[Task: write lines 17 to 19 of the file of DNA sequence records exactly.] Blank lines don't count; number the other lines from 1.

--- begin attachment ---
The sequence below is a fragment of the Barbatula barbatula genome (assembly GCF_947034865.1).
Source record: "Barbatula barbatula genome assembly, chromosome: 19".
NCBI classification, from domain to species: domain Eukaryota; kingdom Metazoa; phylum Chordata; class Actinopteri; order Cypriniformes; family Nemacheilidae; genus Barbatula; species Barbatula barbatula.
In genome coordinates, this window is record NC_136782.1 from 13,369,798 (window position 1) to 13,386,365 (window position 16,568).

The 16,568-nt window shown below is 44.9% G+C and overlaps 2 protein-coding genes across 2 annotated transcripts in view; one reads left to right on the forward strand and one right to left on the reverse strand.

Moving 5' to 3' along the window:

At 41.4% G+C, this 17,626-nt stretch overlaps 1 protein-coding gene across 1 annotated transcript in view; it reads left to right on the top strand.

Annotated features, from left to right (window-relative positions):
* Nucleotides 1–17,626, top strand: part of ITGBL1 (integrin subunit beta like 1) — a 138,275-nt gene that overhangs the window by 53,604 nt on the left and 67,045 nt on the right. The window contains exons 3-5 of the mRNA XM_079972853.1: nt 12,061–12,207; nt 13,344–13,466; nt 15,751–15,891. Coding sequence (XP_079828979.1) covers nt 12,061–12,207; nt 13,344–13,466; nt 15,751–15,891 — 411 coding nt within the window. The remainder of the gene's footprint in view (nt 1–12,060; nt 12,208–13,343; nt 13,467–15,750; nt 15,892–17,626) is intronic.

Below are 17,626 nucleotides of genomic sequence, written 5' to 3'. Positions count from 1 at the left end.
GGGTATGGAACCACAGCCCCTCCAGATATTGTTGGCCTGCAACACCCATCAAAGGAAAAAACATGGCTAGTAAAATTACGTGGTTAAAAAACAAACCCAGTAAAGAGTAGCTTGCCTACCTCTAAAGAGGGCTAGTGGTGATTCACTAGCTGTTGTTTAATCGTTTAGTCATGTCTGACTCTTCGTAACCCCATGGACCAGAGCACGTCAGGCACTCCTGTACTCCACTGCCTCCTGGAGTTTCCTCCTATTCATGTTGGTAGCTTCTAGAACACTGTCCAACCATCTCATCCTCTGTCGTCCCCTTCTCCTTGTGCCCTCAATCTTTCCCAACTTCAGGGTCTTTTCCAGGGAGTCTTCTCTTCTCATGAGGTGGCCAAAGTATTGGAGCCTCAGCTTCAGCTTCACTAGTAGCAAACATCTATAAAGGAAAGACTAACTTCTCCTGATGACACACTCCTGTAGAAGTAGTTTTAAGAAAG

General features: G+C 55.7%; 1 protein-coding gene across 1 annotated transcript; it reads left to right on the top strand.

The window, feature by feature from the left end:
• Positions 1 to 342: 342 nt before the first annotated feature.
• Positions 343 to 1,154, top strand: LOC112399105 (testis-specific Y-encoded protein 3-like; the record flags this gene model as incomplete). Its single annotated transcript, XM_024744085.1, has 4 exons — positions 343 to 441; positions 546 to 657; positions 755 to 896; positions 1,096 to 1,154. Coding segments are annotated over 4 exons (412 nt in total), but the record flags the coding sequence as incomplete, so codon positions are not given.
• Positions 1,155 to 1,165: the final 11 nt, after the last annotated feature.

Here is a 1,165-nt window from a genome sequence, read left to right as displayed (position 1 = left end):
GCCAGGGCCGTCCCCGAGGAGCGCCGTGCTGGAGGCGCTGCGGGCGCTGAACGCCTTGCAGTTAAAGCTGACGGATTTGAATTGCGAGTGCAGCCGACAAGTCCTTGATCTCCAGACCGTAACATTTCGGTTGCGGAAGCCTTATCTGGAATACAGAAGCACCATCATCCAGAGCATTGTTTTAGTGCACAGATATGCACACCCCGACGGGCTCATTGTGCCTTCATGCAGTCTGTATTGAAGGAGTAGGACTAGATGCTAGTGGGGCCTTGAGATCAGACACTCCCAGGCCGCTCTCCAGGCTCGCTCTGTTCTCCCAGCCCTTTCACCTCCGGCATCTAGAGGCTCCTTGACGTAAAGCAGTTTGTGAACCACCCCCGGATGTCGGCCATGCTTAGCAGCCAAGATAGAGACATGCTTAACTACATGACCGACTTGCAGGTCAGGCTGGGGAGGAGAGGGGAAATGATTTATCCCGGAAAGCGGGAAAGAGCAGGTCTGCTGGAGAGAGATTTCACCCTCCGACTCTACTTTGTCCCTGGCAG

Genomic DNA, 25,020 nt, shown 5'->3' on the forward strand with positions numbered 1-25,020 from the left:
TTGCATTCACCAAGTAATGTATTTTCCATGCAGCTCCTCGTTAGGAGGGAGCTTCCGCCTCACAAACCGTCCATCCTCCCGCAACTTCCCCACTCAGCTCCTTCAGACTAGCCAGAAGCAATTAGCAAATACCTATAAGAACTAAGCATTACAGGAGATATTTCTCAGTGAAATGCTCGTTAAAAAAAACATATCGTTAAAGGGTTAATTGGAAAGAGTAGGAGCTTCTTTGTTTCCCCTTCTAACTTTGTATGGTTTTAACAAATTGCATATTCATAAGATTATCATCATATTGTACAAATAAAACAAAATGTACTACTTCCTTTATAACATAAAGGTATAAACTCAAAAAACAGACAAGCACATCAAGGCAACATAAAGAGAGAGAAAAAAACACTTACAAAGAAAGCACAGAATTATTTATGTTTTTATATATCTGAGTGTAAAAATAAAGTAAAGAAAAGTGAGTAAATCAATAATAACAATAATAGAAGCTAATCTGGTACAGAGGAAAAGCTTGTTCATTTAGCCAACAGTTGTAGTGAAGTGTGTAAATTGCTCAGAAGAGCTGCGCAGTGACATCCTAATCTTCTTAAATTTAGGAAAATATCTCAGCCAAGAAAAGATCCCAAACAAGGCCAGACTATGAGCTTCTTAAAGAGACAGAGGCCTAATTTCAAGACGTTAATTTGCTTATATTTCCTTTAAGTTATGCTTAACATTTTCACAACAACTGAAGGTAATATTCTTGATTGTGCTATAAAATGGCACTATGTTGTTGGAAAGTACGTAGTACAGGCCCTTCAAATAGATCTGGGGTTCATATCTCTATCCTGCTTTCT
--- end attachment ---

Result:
Here is a 1,165-nt window from a genome sequence, read left to right as displayed (position 1 = left end):
GCCAGGGCCGTCCCCGAGGAGCGCCGTGCTGGAGGCGCTGCGGGCGCTGAACGCCTTGCAGTTAAAGCTGACGGATTTGAATTGCGAGTGCAGCCGACAAGTCCTTGATCTCCAGACCGTAACATTTCGGTTGCGGAAGCCTTATCTGGAATACAGAAGCACCATCATCCAGAGCATTGTTTTAGTGCACAGATATGCACACCCCGACGGGCTCATTGTGCCTTCATGCAGTCTGTATTGAAGGAGTAGGACTAGATGCTAGTGGGGCCTTGAGATCAGACACTCCCAGGCCGCTCTCCAGGCTCGCTCTGTTCTCCCAGCCCTTTCACCTCCGGCATCTAGAGGCTCCTTGACGTAAAGCAGTTTGTGAACCACCCCCGGATGTCGGCCATGCTTAGCAGCCAAGATAGAGACATGCTTAACTACATGACCGACTTGCAGGTCAGGCTGGGGAGGAGAGGGGAAATGATTTATCCCGGAAAGCGGGAAAGAGCAGGTCTGCTGGAGAGAGATTTCACCCTCCGACTCTACTTTGTCCCTGGCAG

Genomic DNA, 25,020 nt, shown 5'->3' on the forward strand with positions numbered 1-25,020 from the left: